Saturday, December 09, 2006

Rethinking Schools - Teaching About Everyday Heroes in our schools/communities; RIP - Yvonne Golden

Photo of Smithsonian exhibit on Linda Brown and heroes of Brown v. Board of Education.
Who are your HEROES? I often begin and end my Ethnic Studies classes with those questions to my SF State Students. One of my heroes - Ms. Yvonne Scarlett Golden passed away on Tuesday of cancer in Daytona Beach Florida where she was Mayor. Ms. Golden was a longtime teacher, principal and African American social justice leader in San Francisco. I met her some 20 years ago when I was working with KPOO 89.5 fm [poor people's radio in the Filmore District] as we fought together against Apartheid in South Africa and in American schools as well. More on her amazing life: Rep. Barbara Lee. Nanette Asimov's Obit from the SF Chronicle.

Portland teacher and Rethinking Schools editor Linda Christensen talks about EVERYDAY HEROES in her insightful article in the recent Rethinking Schools about the Katrina aftermath in New Orleans and the struggle for educational justice, the right to return and self-determination for the African American and other communities of color there.

In his article "Unsung Heroes," Howard Zinn discusses the need for us to find alternative heroes.
Should we not replace the portraits of our presidents, which too often take up all the space on our classroom walls, with the likenesses of grassroots heroes like Fannie Lou Hamer, the Mississippi sharecropper? Mrs. Hamer was evicted from her farm and tortured in prison after she joined the Civil Rights Movement, but she became an eloquent voice for freedom. Or with Ella Baker, whose wise counsel and support guided the young black people in the Student Nonviolent Coordinating Committee, the militant edge of the civil rights movement in the Deep South?... Our country is full of heroic people who are not presidents or military leaders or Wall Street wizards, but who are doing something to keep alive the spirit of resistance to injustice and war.
Christensen shifts the dialogue in her classrooms from dominant mainstream 'heroes' to everyday heroes like her mother, her students' own 'abuelitas', folks from New Orleans - everyday ordinary people, who in times of intense crisis, tend to do extraordinary and courageous things. Linda and Bill Bigelow and the Rethinking Schools crew were out here in SF for our Teaching for Social Justice Conference in October. They and other ordinary teachers doing extraordinary things are also unsung heroes in my book.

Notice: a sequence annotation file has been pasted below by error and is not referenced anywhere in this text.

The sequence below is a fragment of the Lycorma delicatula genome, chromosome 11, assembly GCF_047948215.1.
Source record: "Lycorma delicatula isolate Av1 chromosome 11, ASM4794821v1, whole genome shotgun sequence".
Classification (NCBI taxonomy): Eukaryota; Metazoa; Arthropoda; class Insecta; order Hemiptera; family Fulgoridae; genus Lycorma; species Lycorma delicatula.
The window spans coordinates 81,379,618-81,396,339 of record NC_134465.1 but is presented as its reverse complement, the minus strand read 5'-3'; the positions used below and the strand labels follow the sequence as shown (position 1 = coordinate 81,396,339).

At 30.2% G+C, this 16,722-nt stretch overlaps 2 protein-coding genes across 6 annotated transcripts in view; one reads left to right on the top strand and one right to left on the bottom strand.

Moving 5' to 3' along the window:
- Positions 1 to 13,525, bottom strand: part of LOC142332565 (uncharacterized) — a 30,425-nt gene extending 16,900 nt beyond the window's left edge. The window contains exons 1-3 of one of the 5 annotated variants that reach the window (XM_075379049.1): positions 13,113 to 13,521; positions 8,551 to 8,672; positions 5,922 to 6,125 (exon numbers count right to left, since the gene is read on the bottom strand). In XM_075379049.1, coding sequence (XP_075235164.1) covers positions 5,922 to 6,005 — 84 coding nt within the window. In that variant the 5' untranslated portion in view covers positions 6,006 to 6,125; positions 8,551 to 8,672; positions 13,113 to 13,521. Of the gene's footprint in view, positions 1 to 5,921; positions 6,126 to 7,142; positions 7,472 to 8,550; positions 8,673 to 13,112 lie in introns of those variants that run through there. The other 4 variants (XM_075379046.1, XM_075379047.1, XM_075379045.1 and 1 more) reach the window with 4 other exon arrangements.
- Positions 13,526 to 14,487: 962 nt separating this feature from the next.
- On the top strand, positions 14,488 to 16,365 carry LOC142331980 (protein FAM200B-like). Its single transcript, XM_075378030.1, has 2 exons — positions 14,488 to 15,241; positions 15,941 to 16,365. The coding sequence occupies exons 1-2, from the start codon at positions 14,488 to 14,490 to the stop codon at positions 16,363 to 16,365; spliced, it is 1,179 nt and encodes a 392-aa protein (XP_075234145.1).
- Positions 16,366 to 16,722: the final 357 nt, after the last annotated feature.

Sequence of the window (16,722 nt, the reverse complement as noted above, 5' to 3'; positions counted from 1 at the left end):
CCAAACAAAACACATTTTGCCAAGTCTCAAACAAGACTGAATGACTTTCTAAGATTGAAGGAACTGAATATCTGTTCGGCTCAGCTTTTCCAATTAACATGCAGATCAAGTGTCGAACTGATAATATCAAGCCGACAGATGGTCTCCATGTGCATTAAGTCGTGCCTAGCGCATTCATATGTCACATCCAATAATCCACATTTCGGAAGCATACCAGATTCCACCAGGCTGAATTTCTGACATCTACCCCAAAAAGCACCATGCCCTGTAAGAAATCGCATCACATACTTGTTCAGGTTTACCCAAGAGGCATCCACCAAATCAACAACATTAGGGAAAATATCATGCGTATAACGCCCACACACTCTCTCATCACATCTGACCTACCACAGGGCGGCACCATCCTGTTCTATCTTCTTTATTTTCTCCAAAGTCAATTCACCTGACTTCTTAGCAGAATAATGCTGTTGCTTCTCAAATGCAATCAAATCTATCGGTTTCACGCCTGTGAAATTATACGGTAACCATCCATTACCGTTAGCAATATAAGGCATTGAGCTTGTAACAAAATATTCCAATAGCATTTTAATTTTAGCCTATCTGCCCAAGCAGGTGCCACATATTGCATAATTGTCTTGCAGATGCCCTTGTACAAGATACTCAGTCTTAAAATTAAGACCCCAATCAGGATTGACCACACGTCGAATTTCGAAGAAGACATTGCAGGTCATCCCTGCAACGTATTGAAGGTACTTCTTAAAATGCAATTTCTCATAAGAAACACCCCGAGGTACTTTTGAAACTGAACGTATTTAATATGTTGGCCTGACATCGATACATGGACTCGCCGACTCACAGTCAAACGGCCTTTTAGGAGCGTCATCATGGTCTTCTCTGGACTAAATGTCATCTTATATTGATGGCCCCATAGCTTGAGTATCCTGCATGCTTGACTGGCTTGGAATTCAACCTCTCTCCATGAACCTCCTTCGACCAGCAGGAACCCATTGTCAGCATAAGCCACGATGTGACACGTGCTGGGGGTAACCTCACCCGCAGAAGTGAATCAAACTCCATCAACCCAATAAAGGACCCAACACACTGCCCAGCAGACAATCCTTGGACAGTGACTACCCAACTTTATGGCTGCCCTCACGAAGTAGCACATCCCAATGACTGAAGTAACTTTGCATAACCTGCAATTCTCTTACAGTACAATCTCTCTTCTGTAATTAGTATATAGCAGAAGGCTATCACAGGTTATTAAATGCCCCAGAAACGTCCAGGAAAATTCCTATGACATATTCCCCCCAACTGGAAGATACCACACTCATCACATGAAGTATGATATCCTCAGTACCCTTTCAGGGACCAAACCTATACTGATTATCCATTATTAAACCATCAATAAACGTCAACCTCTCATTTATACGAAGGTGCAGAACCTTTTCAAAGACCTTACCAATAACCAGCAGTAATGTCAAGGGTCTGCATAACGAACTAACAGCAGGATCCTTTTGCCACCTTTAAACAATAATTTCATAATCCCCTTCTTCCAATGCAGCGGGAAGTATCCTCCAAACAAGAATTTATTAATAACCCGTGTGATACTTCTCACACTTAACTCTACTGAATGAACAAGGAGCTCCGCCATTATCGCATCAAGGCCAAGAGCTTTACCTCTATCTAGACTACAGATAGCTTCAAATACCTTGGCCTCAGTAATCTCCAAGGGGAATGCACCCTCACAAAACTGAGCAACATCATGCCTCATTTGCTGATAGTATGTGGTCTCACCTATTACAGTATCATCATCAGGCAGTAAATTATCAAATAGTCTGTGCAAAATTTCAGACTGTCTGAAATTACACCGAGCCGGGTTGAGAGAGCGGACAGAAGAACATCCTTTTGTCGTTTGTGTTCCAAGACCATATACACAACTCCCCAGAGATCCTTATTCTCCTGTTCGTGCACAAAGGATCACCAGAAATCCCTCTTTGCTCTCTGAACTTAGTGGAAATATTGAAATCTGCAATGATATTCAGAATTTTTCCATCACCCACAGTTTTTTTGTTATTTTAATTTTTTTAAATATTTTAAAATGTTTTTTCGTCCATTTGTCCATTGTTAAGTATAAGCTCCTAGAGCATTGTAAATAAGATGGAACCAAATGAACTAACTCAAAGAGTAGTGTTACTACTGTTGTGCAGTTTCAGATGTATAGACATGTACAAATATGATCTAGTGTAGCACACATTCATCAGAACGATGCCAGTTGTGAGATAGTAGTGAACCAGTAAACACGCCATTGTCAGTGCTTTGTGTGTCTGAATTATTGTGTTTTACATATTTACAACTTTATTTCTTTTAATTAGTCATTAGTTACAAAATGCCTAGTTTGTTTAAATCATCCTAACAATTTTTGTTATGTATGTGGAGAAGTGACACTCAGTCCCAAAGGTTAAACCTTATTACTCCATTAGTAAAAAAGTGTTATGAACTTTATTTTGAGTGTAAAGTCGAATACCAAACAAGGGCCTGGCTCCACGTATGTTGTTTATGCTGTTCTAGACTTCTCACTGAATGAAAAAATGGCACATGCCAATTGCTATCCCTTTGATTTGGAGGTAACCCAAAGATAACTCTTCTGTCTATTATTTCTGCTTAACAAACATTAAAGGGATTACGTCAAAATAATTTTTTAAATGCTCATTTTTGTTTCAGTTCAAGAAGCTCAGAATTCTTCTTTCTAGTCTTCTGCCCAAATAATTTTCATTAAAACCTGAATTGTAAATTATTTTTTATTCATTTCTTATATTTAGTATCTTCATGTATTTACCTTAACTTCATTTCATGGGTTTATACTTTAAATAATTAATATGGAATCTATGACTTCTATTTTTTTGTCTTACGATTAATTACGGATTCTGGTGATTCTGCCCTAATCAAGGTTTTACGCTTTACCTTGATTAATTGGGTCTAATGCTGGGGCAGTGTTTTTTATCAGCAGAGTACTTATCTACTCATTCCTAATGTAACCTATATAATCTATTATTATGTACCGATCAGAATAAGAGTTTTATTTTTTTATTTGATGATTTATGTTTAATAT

Some of these photos are heroes of mine as well -
Allan Cheung and the Asian Student Union, PACE and LFS at SF State; Asian American Movement organizations and individuals represented in the Pilipino Mural on the North Side of the SF State Student Union; and

my 'abuelita', my 'paw-paw' - Ms. Cum York Owyang Lee - she turns 103 years old tomorrow, and my 6 and 2/3 year old kid Jade and I will be driving to Sacramento where she still lives for a visit to sing her happy birthday in English and Cantonese. As the mural below says - we stand on their shoulders!


Anonymous said...

What will it take to get white "progressives" in Oakland to allow their children to attend the public schools with non-white children? Oakland is 40% white, but only 3% of the public school students are white (and most of them are from Albania and the former Yugoslavia).

It seems to me that Oakland schools are doomed if even white "progressives" can't be persuaded to send their kids to school with darker-skinned kids.

- James Chen

Eric Mar said...

Thanks James. I think the problem hasn't been 'white progressives' abandoning the public school system, as you state. Instead, in SF at least from the late 60's to the mid-70's, it was a dramatic historical abandonment [some 30,000 of 90,000 students] of the public schools by middle class and largely European American families. Many middle class progressives in SF and the East Bay stayed within the public school system, while others followed the 'white flight trend' - in line with their perceived class and 'racial' interests.
The challenge for urban public schools from Seattle to SF, and Louisville to LA - has to be about educational equity and adequate funding, but we also have to work more creatively, as you suggest, to bring back middle class and white families into the urban schools as well.

Anonymous said...

"Instead, in SF at least from the late 60's to the mid-70's, it was a dramatic historical abandonment [some 30,000 of 90,000 students] of the public schools by middle class and largely European American families." - Eric Mar

In other words, white people to this day won't send their children to schools that are mostly minority. Even the good ones in SF (Lowell, Lincoln, etc.), Fremont and throughout the Bay Area. That's exactly what I said, only phrased in politically-correct terms.

"White flight" beginning to happen in ultra-liberal Berkeley, too, as they are now considering racial quotas to convince white people to stay.

Why is this so, in the most liberal area in the US?

Face the facts, Eric. And open your eyes. White "progressives" talk about diversity. They just don't want their kids exposed to too much of it.

What will it take for you to understand reality? White "progressive" parents are voting with their feet, and people like you choose to ignore reality.

- James Chen